Abandon all HOPE?
There has been a lot of hubbub over Georgia’s HOPE scholarship. On Monday, the state’s House and Senate Higher Education committees held the first of possibly many hearings to discuss a funding shortfall. According to Georgia Student Finance Commission President Tim Connell, HOPE is projected to lose $243 million during the 2011 fiscal year. The shortfall is expected to exceed $300 million for 2012’s fiscal year. Commission officials cite rising tuition and enrollment as responsible for HOPE scholarship exceeding the Georgia Lottery’s annual contributions.
However, at the hearing, it became clear that some lawmakers felt it was more than an increase in the cost of attending and the number of students attending colleges and universities that put HOPE in the red. Lawmakers questioned why more than twice as much lottery revenue, $2.1 billion, went to funding lottery prizes as went to funding the scholarship program. Margaret DeFrancisco, president and CEO of the Georgia Lottery Corp., argued that low prizes would mean fewer people would play the lottery. “People play to win,” she said. “So, the largest portion goes to them.” She also made the point that the year lottery prizes were reduced there was a notable reduction in sales as well.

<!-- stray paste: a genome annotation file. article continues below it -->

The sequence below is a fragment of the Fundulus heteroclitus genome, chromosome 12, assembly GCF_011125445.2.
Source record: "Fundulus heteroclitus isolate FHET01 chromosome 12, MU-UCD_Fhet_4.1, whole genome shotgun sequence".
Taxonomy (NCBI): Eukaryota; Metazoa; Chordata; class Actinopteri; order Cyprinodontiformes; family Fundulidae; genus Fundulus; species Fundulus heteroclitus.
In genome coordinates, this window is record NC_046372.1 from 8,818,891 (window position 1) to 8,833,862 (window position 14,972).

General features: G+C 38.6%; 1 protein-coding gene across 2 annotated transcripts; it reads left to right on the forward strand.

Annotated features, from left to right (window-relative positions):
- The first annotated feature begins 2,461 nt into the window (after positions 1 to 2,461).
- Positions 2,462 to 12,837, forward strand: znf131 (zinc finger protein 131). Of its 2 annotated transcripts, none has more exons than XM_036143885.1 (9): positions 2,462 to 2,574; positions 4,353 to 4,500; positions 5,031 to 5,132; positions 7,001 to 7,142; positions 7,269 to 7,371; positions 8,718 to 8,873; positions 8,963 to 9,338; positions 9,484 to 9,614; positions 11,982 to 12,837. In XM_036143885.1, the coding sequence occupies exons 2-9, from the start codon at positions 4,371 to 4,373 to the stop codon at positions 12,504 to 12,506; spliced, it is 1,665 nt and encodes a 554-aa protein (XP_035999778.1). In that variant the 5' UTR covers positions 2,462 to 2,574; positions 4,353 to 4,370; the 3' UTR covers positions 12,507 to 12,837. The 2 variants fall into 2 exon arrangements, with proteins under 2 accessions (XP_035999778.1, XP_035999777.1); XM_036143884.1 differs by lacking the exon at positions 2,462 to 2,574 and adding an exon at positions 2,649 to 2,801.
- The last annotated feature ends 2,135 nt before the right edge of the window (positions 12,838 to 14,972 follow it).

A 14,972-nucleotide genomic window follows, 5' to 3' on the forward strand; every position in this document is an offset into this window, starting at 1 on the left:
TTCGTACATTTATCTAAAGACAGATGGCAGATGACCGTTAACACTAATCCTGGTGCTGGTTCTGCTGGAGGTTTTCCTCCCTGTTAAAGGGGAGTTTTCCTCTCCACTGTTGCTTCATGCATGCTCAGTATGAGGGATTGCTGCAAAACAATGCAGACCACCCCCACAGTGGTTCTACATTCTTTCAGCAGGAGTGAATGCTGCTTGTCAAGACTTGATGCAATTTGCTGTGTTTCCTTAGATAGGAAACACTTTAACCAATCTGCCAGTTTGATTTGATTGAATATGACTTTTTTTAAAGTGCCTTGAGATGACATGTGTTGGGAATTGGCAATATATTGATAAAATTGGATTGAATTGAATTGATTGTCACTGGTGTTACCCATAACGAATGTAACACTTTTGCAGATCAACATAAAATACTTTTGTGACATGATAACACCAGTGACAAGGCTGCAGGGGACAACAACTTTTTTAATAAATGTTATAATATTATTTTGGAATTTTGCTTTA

Here is a fantastic, blow-by-blow article about the hearing. The hearing and article raise some interesting questions:
Should the HOPE allowance for private schools be lowered from the current $4,000 a year?
Should students who fail out of college repay the HOPE money they received?
Should there be an income cap to qualify for HOPE money? (AJC had a heated blog discussion on this topic at the end of July.)
Should students who receive Pell Grants have the amount of the grant subtracted from their HOPE benefits?
Should HOPE stop it’s second chance policy? (Students who lose HOPE currently have the chance to gain it back.)
Should HOPE not be awarded to students who are homeschooled or attended unaccredited high schools?
In yesterday’s Get Schooled blog at the ajc.com, Maureen Downey republished a 1992 op-ed from then-Governor Zell Miller urging Georgian’s to accept the Georgia Lottery. Maybe going back to the roots will help inform further discussions about HOPE’s funding and usage. Or, maybe it is just nostalgic and irrelevant.
More blogs and articles about the HOPE discussion: